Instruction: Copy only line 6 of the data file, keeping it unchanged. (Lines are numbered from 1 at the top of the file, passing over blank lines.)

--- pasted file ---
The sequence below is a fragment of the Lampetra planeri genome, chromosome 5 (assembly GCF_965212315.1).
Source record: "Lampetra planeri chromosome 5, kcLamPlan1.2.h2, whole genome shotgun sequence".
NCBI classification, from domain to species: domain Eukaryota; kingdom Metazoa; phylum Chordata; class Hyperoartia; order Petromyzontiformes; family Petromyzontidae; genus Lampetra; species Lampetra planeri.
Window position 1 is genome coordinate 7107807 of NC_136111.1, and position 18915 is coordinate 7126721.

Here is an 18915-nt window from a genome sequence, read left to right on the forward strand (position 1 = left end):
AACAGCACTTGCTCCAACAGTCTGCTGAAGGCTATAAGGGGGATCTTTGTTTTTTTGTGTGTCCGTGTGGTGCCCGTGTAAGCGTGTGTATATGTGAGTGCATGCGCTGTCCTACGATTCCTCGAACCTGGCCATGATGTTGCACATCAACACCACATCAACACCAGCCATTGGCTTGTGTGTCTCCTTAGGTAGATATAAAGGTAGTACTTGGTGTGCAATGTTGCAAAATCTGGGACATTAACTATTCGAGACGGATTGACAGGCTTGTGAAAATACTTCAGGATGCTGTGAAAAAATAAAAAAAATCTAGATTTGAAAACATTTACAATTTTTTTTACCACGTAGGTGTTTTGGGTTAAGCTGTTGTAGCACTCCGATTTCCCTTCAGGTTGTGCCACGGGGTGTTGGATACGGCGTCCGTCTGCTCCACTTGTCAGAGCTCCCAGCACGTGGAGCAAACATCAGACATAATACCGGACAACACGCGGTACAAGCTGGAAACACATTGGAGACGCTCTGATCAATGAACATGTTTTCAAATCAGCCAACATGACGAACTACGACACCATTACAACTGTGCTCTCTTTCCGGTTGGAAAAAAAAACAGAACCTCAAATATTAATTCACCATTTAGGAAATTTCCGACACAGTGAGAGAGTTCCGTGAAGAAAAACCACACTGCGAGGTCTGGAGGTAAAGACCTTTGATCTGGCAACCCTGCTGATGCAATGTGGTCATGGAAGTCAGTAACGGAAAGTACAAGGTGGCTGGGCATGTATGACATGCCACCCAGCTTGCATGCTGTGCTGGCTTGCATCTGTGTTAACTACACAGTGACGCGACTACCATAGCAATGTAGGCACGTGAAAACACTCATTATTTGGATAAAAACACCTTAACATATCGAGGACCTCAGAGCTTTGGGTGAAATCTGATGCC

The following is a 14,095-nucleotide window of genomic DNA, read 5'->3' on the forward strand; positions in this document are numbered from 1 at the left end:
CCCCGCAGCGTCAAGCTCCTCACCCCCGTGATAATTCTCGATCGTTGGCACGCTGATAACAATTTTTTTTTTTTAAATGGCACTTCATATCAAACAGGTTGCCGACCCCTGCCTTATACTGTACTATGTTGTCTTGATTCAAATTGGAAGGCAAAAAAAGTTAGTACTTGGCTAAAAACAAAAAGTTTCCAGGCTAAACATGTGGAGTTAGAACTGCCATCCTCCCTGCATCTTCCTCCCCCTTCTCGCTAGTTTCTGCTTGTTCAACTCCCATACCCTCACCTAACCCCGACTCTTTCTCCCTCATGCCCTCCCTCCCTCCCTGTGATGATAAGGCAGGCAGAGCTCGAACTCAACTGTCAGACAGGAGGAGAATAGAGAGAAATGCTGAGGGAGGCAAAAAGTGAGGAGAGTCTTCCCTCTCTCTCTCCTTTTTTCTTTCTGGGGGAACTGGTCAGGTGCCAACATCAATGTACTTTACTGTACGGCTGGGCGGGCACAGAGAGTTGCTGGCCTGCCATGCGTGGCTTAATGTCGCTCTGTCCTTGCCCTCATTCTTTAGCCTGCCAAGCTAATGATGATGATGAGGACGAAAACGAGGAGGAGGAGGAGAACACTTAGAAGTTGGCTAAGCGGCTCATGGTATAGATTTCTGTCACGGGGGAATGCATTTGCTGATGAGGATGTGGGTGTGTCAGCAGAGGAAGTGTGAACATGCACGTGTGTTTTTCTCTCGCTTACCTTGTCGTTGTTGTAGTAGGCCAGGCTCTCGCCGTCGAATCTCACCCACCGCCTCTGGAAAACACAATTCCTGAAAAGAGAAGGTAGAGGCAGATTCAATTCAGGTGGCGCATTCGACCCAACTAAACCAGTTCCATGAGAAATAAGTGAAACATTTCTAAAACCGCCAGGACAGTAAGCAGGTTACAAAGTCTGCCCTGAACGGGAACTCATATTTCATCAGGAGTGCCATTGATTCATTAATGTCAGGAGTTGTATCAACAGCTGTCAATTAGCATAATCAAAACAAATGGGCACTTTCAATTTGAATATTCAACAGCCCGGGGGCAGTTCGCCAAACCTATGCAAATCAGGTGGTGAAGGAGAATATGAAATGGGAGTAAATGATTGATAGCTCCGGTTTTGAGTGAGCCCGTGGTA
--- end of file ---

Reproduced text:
AACAGCACTTGCTCCAACAGTCTGCTGAAGGCTATAAGGGGGATCTTTGTTTTTTTGTGTGTCCGTGTGGTGCCCGTGTAAGCGTGTGTATATGTGAGTGCATGCGCTGTCCTACGATTCCTCGAACCTGGCCATGATGTTGCACATCAACACCACATCAACACCAGCCATTGGCTTGTGTGTCTCCTTAGGTAGATATAAAGGTAGTACTTGGTGTGCAATGTTGCAAAATCTGGGACATTAACTATTCGAGACGGATTGACAGGCTTGTGAAAATACTTCAGGATGCTGTGAAAAAATAAAAAAAATCTAGATTTGAAAACATTTACAATTTTTTTTACCACGTAGGTGTTTTGGGTTAAGCTGTTGTAGCACTCCGATTTCCCTTCAGGTTGTGCCACGGGGTGTTGGATACGGCGTCCGTCTGCTCCACTTGTCAGAGCTCCCAGCACGTGGAGCAAACATCAGACATAATACCGGACAACACGCGGTACAAGCTGGAAACACATTGGAGACGCTCTGATCAATGAACATGTTTTCAAATCAGCCAACATGACGAACTACGACACCATTACAACTGTGCTCTCTTTCCGGTTGGAAAAAAAAACAGAACCTCAAATATTAATTCACCATTTAGGAAATTTCCGACACAGTGAGAGAGTTCCGTGAAGAAAAACCACACTGCGAGGTCTGGAGGTAAAGACCTTTGATCTGGCAACCCTGCTGATGCAATGTGGTCATGGAAGTCAGTAACGGAAAGTACAAGGTGGCTGGGCATGTATGACATGCCACCCAGCTTGCATGCTGTGCTGGCTTGCATCTGTGTTAACTACACAGTGACGCGACTACCATAGCAATGTAGGCACGTGAAAACACTCATTATTTGGATAAAAACACCTTAACATATCGAGGACCTCAGAGCTTTGGGTGAAATCTGATGCC